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Center for Educational Technologies projects have ended (except Challenger Learning Center) and are no longer funded.

Dutch Students Talk Space During e-Mission

May 21 2010

When it comes to reaching the Moon, Mars, and beyond, young explorers speak a universal language.

Today students from De Eendracht primary school in the Netherlands practiced their English and helped NASA rescue a ship lost in the outer planets. The students took part in the Moon, Mars, and Beyond e-Mission™ from the Holland Space Center near Amsterdam, connecting via videoconference with the Challenger Learning Center in Wheeling and assistant director Kathleen Frank. The students were ages 11-12.

This mission was the second time this spring the Challenger Learning Center® has conducted an e-Mission with Dutch students. Today's mission took place via the Holland Space Center, a similar organization to Challenger that works with the European Space Agency in promoting space science. It offers students programs to spur their interest in space and astronomy while building their skills in science, technology, and mathematics. Judging by today's enthusiastic group of students, the e-Mission helped the students achieve those goals.

"Doing the transmission was fun because the messages were on the computer, and they kept coming in," said Kristine, a student who served as one of the communications officers for the mission. Her job involved receiving data about the lost ship that Frank was sending from mission control in Wheeling. "I had a book to help me put the messages in the right sequence, so it wasn't as difficult," Kristine added.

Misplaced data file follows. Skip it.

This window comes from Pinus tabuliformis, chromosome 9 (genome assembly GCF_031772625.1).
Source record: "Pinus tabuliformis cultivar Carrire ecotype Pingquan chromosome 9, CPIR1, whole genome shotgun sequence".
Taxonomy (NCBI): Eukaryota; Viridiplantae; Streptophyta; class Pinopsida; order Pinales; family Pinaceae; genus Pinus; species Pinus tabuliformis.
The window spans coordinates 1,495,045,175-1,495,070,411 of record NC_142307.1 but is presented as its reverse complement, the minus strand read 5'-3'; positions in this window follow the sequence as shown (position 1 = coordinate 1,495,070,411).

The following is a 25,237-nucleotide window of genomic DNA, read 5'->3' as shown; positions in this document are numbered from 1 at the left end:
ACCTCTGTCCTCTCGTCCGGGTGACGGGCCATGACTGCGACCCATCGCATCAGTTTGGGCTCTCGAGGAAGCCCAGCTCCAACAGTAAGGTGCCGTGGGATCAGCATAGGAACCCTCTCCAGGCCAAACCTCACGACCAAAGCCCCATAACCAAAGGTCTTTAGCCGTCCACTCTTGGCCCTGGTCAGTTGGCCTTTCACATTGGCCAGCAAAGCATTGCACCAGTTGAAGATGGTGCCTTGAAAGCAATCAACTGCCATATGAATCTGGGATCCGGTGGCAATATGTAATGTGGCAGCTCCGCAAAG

"It was good to work with other kids who I don't know and to learn about the planets," she said. Kristine was one of the more fluent speakers of English, so she translated the information into Dutch for other students.

Roland Taams, who operates the Holland Space Center, complimented the students.

"They're very smart children. They translated for themselves. They have to take English, and they practice in their houses with their families," Taams said.

After the mission Frank asked the students what questions they had. They wanted to know what state Wheeling is in and where it's at in the United States. They also asked what time it was at Wheeling (9 a.m. when the mission ended) and what time Frank had to get up to start the mission on time (4:30 a.m.!). There is a six-hour time difference between Wheeling and The Hague.

The Netherlands is one of 14 countries to which the Challenger Learning Center has expanded its missions.